Cachexia as a major public health problem: Frequent, costly, and deadly

Jerneja Farkas, Stephan von Haehling, Kamyar Kalantar-Zadeh, John E. Morley, Stefan D. Anker, Mitja Lainscak

Research output: Contribution to journalArticlepeer-review


Perception of healthy body size and composition differs considerably across the globe, ethnic groups, cultures, and even inside medical community. Although the concept of ideal body weight has evolved over the past decades, the observation that weight loss can have more deleterious effects within a short-term period than weight gain has remained rather consistent. Weight loss, as a prelude to cachexia, occurs frequently in a variety of disease states and meets the requirements of a global public health problem. Consequently, interventions to prevent and control chronic diseases require a comprehensive approach that targets a population as a whole and includes both prevention and treatment strategies. Around the globe, cachexia awareness campaigns and expanding the current public health priorities to highlight the cachexia magnitude and areas of interventions is necessary. Simultaneously, scientific efforts should provide us with more reliable estimates of body wasting and cachexia as well as pathophysiology of cachexia-associated death. As certain proportion of patients will, irrespective of preventive measures, eventually develop cachexia, a quest for effective remedy remains vital.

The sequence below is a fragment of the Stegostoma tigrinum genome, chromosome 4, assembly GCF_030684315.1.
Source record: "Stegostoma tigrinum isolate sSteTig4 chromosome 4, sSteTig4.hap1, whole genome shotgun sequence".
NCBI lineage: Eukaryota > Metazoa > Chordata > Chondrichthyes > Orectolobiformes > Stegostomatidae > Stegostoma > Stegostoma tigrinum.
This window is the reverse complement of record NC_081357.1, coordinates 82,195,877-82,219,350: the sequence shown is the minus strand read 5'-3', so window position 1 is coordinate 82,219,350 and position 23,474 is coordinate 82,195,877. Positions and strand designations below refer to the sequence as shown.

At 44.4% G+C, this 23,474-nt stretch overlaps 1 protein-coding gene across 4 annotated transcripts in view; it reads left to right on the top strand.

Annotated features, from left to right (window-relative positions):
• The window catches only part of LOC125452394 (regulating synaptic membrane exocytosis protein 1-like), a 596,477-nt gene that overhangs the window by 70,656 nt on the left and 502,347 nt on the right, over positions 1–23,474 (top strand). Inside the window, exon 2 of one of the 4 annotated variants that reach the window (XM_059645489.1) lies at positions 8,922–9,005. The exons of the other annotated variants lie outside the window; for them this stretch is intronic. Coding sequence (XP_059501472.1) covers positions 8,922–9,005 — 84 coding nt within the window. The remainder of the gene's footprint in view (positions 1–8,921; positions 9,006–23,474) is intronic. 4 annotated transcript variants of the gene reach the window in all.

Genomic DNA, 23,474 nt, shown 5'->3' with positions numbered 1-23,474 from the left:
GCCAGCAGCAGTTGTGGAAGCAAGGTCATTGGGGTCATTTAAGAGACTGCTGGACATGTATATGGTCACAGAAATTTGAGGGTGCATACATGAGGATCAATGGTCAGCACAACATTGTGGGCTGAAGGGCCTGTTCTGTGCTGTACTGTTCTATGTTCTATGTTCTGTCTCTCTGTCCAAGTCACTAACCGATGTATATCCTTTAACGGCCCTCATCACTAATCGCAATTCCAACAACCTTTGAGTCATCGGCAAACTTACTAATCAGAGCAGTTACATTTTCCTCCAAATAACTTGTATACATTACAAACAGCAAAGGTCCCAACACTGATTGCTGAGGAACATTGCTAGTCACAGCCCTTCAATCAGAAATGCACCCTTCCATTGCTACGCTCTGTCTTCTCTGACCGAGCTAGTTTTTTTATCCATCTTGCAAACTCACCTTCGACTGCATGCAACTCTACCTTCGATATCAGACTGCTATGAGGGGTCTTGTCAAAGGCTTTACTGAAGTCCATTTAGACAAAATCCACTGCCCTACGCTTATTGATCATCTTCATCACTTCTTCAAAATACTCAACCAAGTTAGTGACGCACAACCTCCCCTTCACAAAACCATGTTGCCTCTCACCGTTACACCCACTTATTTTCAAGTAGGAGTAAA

Original languageEnglish
Pages (from-to)173-178
Number of pages6
JournalJournal of Cachexia, Sarcopenia and Muscle
Issue number3
Publication statusPublished - 2013


  • Cachexia
  • Chronic disease
  • Prevention
  • Public health

ASJC Scopus subject areas

  • Orthopedics and Sports Medicine
  • Physiology (medical)


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